Municipal Law

The pre-emptive right of municipal bodies: what you need to know

Table of Contents

You have probably heard about the recently enacted pre-emptive right of various public bodies to acquire an immovable and understand its general meaning. In common parlance, it is often referred as the equivalent of a right of first refusal, which is not entirely inaccurate.  However, there is a difference between the two concepts. A right of first refusal is  usually derived from a private real estate agreement, whereas a pre-emptive right is statute-based and requires prior registration of the right against an immovable in the Québec Land Register. In both cases, the holder of the right has an advantage over anyone else in that it is entitled to purchase the property in priority to and on the same conditions as those presented by a third-party offeror.

Who is entitled to exercise the pre-emptive right ?

A statutory pre-emptive right has recently been made available to all Quebec municipalities. The City of Montréal has had this right since 2018 as the result of an amendment to its Charter. Bill 37, An Act to amend various legislative provisions mainly with respect to housing, which came into force on June 10, 2022 (2022, c. 25), has extended eligibility to exercise the right to municipalities, intermunicipal boards and public transit authorities. These bodies now have to power to acquire immovables by exercising the pre-emptive right. Several laws were amended at the same time, including the Cities and Towns Act, the Municipal Code of Québec and the Act respecting public transit authorities.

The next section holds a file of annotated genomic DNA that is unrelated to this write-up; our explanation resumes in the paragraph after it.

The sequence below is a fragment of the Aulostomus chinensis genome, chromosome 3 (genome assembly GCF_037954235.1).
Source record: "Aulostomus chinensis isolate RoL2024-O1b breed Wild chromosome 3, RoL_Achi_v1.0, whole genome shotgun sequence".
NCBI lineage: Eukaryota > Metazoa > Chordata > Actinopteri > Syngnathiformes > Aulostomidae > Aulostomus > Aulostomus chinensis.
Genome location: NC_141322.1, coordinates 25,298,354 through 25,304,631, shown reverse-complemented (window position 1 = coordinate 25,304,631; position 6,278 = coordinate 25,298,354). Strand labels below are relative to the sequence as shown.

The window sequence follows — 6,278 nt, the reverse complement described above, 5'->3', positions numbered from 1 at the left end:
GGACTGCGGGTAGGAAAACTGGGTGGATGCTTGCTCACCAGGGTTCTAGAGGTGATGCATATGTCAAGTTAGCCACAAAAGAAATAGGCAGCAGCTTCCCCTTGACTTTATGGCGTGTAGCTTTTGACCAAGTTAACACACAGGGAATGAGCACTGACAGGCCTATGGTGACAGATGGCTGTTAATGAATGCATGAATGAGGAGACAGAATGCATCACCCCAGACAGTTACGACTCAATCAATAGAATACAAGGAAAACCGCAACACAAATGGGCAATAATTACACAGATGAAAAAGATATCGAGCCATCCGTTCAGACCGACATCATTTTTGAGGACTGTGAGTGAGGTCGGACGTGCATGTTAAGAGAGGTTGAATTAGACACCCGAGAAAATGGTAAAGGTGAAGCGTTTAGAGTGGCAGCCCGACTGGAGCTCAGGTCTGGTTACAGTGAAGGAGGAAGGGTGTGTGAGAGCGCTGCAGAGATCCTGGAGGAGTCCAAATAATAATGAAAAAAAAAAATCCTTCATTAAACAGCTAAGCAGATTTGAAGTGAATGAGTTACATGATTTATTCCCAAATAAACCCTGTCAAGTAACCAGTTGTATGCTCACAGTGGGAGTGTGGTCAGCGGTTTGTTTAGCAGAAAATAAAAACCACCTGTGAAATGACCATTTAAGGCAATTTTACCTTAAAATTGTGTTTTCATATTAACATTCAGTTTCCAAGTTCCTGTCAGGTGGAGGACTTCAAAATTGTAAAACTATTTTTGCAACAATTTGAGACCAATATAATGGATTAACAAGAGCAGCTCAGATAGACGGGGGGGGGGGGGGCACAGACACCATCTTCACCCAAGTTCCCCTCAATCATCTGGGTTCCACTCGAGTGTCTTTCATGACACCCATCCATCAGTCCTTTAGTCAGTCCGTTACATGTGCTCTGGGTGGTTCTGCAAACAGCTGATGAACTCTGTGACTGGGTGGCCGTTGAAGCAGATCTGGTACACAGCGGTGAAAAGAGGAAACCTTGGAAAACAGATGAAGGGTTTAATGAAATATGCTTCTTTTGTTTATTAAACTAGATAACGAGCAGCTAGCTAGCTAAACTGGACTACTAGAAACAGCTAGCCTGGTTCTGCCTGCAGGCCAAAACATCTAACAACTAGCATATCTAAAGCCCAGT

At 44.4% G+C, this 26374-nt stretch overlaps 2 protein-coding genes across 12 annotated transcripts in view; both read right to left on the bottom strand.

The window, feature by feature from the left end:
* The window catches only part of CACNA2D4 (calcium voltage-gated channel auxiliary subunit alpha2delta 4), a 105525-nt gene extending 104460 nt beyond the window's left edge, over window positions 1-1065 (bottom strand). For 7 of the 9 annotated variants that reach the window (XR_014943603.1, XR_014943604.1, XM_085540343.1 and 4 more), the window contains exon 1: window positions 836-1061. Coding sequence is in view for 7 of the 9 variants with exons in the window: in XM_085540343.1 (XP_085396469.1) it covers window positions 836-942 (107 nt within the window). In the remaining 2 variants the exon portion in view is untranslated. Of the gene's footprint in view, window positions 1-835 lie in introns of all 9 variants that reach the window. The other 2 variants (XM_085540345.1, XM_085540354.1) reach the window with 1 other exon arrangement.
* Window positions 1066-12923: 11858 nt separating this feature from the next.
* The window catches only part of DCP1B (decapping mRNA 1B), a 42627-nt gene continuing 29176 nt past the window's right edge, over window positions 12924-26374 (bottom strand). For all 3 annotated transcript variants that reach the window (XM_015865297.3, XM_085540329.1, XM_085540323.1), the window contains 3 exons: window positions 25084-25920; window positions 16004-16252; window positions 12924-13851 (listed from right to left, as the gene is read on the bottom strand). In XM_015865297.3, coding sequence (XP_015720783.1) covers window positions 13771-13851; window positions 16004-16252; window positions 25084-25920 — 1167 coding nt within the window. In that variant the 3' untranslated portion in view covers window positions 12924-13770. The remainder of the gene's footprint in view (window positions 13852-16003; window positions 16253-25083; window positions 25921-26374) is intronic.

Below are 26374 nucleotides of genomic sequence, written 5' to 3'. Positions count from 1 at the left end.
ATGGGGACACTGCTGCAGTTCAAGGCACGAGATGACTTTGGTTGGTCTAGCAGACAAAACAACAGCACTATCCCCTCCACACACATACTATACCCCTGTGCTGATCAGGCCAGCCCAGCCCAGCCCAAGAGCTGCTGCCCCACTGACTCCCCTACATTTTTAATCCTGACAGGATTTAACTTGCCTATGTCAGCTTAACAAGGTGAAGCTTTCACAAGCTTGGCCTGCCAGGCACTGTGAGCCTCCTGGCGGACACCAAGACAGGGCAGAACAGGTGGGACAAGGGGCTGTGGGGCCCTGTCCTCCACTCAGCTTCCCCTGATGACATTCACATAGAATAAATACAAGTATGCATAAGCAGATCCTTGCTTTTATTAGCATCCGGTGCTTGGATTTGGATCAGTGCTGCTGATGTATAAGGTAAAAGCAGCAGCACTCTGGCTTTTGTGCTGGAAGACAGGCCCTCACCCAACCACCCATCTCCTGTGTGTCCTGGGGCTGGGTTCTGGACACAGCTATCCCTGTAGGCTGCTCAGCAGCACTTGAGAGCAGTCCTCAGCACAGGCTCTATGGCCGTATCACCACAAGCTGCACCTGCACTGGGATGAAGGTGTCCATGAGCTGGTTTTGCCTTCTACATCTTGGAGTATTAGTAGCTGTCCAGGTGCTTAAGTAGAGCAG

How is the right exercised ?

Now, an eligible municipal body can, on a priority basis, acquire any immovable within its territory provided that it has 1) adopted a by-law identifying the territory in which its pre-emptive right is exercisable and the municipal purposes for which an immovable may be acquired and 2) registered a notice of intention to exercise its pre-emptive right in the Land Register. The notice validity period may not exceed 10 years and only one such notice may be registered in respect of an immovable.

The by-law must specify the municipal purposes for which immovables can be acquired. The purposes must be within the municipality’s areas of competence, such as social or affordable housing, residential housing, parks, public transit and recreation. The notice of intention to exercise the right must also specify the intended purposes.

If a municipal body has registered a notice of intention to exercise its pre-emptive right it may also act as mandatary for another otherwise eligible body by registering a notice on behalf of the other body, specifying the other body’s acquisition purposes. Thus, if the mandatary does not exercise its pre-emptive right, the mandator may do so.

Once an owner of a subject immovable has decided to sell it and has agreed to terms with a buyer, the owner must serve notice of its intention to alienate on the municipal body that registered a notice of intention to exercise its pre-emptive right. The owner’s notice must state the name of the person who intends to acquire the immovable,  the agreed upon conditions of the proposed sale and a reliable and objective estimate of the value of any non-monetary consideration

If the owner of an immovable subject to a notice of intention to exercise a pre-emptive right sells the immovable without sending the requisite notice to the municipal body of his or her intention to alienate, the sale becomes voidable.

The mandatory time limits